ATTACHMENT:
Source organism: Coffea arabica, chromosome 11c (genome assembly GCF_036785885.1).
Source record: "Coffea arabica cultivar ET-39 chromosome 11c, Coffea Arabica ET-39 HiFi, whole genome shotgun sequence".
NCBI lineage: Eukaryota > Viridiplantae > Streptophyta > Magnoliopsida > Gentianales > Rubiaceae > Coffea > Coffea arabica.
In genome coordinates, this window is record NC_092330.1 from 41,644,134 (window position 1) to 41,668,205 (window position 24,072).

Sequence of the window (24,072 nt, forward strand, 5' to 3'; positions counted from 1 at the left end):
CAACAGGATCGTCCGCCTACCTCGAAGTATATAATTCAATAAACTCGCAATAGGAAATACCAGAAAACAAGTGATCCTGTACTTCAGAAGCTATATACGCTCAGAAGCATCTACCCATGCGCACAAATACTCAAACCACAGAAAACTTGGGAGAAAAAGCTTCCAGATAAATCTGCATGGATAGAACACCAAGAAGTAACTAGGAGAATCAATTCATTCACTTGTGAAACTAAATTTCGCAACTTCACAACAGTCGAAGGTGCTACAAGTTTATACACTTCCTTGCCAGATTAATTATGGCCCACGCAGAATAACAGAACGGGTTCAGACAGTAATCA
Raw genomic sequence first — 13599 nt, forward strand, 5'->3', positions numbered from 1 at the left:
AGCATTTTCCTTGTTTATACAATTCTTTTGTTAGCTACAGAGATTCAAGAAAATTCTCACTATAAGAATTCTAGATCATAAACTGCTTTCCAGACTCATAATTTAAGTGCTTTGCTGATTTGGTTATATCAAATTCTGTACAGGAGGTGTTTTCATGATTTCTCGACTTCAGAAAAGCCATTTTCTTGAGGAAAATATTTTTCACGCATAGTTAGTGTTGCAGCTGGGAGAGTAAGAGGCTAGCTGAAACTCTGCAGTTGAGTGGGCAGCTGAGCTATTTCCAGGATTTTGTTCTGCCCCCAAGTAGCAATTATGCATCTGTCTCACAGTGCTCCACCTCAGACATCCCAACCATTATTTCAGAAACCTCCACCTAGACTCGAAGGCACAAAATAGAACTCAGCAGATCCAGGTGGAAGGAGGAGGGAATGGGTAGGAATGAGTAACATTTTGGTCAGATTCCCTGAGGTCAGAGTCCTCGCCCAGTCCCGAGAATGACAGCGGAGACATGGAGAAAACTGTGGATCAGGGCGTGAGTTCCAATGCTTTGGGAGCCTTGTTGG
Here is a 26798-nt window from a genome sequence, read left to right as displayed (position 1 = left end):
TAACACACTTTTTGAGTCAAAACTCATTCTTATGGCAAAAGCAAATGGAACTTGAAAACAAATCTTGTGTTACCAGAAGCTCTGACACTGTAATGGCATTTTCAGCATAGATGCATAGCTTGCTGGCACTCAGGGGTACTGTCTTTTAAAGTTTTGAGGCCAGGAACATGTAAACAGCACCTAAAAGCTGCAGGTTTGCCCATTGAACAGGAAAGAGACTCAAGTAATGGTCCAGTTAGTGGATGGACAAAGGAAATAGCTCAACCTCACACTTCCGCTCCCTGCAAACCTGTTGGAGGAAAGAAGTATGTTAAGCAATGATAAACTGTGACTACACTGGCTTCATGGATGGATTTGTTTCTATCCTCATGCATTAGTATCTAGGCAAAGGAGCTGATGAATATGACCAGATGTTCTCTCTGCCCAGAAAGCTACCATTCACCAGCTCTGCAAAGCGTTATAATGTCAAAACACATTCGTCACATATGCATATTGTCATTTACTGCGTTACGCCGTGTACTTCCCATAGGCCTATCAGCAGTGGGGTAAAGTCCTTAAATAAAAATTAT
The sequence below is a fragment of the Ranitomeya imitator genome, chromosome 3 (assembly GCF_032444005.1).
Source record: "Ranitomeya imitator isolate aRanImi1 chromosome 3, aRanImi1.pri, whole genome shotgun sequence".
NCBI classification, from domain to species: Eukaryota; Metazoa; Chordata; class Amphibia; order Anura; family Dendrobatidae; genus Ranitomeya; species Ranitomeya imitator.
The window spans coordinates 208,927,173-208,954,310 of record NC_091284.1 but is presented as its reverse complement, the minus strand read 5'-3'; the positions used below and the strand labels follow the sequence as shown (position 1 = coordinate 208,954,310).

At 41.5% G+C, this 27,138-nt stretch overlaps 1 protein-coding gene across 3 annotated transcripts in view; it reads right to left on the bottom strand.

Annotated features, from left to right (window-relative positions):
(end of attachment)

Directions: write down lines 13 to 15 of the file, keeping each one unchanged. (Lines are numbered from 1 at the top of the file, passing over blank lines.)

NCBI classification, from domain to species: Eukaryota; Metazoa; Chordata; class Amphibia; order Anura; family Dendrobatidae; genus Ranitomeya; species Ranitomeya imitator.
The window spans coordinates 208,927,173-208,954,310 of record NC_091284.1 but is presented as its reverse complement, the minus strand read 5'-3'; the positions used below and the strand labels follow the sequence as shown (position 1 = coordinate 208,954,310).

At 41.5% G+C, this 27,138-nt stretch overlaps 1 protein-coding gene across 3 annotated transcripts in view; it reads right to left on the bottom strand.